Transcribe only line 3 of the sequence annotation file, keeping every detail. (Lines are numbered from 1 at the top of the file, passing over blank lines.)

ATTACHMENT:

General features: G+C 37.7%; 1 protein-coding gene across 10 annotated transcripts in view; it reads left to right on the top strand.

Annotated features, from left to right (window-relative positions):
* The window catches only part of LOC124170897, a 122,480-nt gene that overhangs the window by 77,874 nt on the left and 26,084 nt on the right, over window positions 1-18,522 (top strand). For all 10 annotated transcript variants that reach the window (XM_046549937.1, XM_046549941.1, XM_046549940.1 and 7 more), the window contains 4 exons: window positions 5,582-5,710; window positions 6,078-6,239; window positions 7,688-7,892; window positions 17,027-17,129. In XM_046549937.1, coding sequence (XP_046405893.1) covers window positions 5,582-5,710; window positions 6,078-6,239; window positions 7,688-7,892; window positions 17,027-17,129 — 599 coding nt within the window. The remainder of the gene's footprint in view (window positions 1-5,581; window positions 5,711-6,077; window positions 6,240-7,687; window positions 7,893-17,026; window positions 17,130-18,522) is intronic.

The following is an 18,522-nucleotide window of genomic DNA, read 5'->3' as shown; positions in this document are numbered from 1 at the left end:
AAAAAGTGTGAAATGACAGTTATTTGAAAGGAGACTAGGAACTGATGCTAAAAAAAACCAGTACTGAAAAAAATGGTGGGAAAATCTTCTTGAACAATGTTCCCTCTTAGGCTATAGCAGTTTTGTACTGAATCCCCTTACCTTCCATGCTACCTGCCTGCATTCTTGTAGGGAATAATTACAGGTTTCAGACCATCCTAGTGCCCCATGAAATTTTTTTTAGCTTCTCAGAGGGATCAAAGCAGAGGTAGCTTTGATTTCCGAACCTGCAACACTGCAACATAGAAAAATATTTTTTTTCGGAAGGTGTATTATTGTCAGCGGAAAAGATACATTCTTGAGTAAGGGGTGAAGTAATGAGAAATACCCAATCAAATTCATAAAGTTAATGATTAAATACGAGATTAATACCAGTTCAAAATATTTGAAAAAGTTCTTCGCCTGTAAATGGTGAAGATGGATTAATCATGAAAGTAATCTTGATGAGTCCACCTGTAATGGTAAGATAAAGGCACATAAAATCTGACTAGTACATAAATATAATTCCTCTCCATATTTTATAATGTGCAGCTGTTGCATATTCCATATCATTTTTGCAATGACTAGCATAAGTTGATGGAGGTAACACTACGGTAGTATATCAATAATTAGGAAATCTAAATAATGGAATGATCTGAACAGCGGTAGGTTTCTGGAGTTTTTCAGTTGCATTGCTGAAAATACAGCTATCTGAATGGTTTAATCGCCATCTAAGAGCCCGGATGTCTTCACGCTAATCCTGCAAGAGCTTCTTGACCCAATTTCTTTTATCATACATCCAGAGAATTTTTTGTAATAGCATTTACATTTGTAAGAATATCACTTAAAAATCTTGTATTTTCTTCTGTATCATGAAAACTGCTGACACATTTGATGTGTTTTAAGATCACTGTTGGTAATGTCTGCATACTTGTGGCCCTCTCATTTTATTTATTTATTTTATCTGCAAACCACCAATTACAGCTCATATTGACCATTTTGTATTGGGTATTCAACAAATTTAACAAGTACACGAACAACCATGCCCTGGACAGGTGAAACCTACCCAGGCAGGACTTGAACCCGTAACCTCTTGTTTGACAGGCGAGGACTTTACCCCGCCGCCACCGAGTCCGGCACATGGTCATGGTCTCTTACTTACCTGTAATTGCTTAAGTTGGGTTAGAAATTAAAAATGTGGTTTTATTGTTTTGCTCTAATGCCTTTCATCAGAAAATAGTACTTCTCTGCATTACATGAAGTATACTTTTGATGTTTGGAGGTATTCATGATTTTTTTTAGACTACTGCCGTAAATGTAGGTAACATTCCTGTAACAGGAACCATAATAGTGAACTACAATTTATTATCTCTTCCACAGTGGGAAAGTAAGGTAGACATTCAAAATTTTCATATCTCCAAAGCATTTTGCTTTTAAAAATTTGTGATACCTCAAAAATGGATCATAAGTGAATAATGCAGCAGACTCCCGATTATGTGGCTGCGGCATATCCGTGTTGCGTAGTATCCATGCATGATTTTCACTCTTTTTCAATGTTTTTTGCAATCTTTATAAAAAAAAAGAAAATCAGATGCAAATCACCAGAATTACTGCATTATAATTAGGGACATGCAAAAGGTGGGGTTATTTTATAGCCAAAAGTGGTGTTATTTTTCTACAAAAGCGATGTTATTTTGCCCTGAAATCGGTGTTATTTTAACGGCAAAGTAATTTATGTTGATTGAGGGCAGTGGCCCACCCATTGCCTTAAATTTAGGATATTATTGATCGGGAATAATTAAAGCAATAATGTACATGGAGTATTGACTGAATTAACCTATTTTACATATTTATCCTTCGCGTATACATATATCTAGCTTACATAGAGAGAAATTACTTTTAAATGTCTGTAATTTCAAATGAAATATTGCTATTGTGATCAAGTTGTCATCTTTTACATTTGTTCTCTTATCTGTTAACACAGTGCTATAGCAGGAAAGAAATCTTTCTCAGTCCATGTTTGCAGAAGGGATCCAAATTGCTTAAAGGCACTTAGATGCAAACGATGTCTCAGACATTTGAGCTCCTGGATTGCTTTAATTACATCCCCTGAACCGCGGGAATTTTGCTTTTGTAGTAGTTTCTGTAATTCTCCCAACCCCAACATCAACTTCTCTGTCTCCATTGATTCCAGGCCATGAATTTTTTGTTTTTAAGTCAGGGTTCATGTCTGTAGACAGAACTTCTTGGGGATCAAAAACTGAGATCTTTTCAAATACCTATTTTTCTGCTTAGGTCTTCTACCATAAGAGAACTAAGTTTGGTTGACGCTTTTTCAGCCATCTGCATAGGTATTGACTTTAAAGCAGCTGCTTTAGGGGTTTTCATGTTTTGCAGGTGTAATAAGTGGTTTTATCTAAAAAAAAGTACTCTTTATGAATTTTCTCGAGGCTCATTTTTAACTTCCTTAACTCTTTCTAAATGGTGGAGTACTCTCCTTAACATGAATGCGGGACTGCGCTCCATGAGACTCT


* The window catches only part of LOC124170897, a 122,480-nt gene that overhangs the window by 77,874 nt on the left and 26,084 nt on the right, over window positions 1-18,522 (top strand). For all 10 annotated transcript variants that reach the window (XM_046549937.1, XM_046549941.1, XM_046549940.1 and 7 more), the window contains 4 exons: window positions 5,582-5,710; window positions 6,078-6,239; window positions 7,688-7,892; window positions 17,027-17,129. In XM_046549937.1, coding sequence (XP_046405893.1) covers window positions 5,582-5,710; window positions 6,078-6,239; window positions 7,688-7,892; window positions 17,027-17,129 — 599 coding nt within the window. The remainder of the gene's footprint in view (window positions 1-5,581; window positions 5,711-6,077; window positions 6,240-7,687; window positions 7,893-17,026; window positions 17,130-18,522) is intronic.